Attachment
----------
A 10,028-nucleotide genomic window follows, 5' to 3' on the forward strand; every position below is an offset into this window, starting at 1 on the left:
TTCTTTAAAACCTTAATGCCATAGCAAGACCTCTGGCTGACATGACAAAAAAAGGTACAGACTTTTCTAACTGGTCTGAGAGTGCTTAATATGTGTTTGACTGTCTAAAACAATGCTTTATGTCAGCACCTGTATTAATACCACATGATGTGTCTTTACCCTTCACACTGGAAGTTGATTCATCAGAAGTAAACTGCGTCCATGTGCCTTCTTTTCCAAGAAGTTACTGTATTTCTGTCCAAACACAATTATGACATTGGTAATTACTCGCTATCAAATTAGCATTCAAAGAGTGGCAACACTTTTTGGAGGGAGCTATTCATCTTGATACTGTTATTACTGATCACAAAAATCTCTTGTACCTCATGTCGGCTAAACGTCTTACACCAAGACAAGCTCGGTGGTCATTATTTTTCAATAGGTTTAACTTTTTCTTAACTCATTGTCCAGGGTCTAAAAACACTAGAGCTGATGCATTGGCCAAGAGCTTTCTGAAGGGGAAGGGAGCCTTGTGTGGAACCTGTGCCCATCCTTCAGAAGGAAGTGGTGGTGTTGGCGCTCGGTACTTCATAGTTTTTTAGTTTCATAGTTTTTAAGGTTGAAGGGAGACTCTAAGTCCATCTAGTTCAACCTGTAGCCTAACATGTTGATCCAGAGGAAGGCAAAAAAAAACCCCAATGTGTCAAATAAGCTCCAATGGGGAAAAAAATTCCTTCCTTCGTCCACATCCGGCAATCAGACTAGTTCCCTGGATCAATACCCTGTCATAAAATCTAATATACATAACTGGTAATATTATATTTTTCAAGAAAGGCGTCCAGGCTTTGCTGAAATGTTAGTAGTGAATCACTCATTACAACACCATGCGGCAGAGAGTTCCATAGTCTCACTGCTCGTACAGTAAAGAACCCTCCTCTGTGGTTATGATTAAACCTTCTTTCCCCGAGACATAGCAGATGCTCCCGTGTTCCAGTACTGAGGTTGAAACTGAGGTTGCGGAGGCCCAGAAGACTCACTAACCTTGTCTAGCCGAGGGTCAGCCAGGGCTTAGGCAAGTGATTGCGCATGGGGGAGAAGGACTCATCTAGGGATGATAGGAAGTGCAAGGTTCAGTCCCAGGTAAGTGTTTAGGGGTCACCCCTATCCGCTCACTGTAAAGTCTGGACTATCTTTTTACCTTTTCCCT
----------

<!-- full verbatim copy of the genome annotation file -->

A 10,028-nucleotide genomic window follows, 5' to 3' on the forward strand; every position below is an offset into this window, starting at 1 on the left:
TTCTTTAAAACCTTAATGCCATAGCAAGACCTCTGGCTGACATGACAAAAAAAGGTACAGACTTTTCTAACTGGTCTGAGAGTGCTTAATATGTGTTTGACTGTCTAAAACAATGCTTTATGTCAGCACCTGTATTAATACCACATGATGTGTCTTTACCCTTCACACTGGAAGTTGATTCATCAGAAGTAAACTGCGTCCATGTGCCTTCTTTTCCAAGAAGTTACTGTATTTCTGTCCAAACACAATTATGACATTGGTAATTACTCGCTATCAAATTAGCATTCAAAGAGTGGCAACACTTTTTGGAGGGAGCTATTCATCTTGATACTGTTATTACTGATCACAAAAATCTCTTGTACCTCATGTCGGCTAAACGTCTTACACCAAGACAAGCTCGGTGGTCATTATTTTTCAATAGGTTTAACTTTTTCTTAACTCATTGTCCAGGGTCTAAAAACACTAGAGCTGATGCATTGGCCAAGAGCTTTCTGAAGGGGAAGGGAGCCTTGTGTGGAACCTGTGCCCATCCTTCAGAAGGAAGTGGTGGTGTTGGCGCTCGGTACTTCATAGTTTTTTAGTTTCATAGTTTTTAAGGTTGAAGGGAGACTCTAAGTCCATCTAGTTCAACCTGTAGCCTAACATGTTGATCCAGAGGAAGGCAAAAAAAAACCCCAATGTGTCAAATAAGCTCCAATGGGGAAAAAAATTCCTTCCTTCGTCCACATCCGGCAATCAGACTAGTTCCCTGGATCAATACCCTGTCATAAAATCTAATATACATAACTGGTAATATTATATTTTTCAAGAAAGGCGTCCAGGCTTTGCTGAAATGTTAGTAGTGAATCACTCATTACAACACCATGCGGCAGAGAGTTCCATAGTCTCACTGCTCGTACAGTAAAGAACCCTCCTCTGTGGTTATGATTAAACCTTCTTTCCCCGAGACATAGCAGATGCTCCCGTGTTCCAGTACTGAGGTTGAAACTGAGGTTGCGGAGGCCCAGAAGACTCACTAACCTTGTCTAGCCGAGGGTCAGCCAGGGCTTAGGCAAGTGATTGCGCATGGGGGAGAAGGACTCATCTAGGGATGATAGGAAGTGCAAGGTTCAGTCCCAGGTAAGTGTTTAGGGGTCACCCCTATCCGCTCACTGTAAAGTCTGGACTATCTTTTTACCTTTTCCCT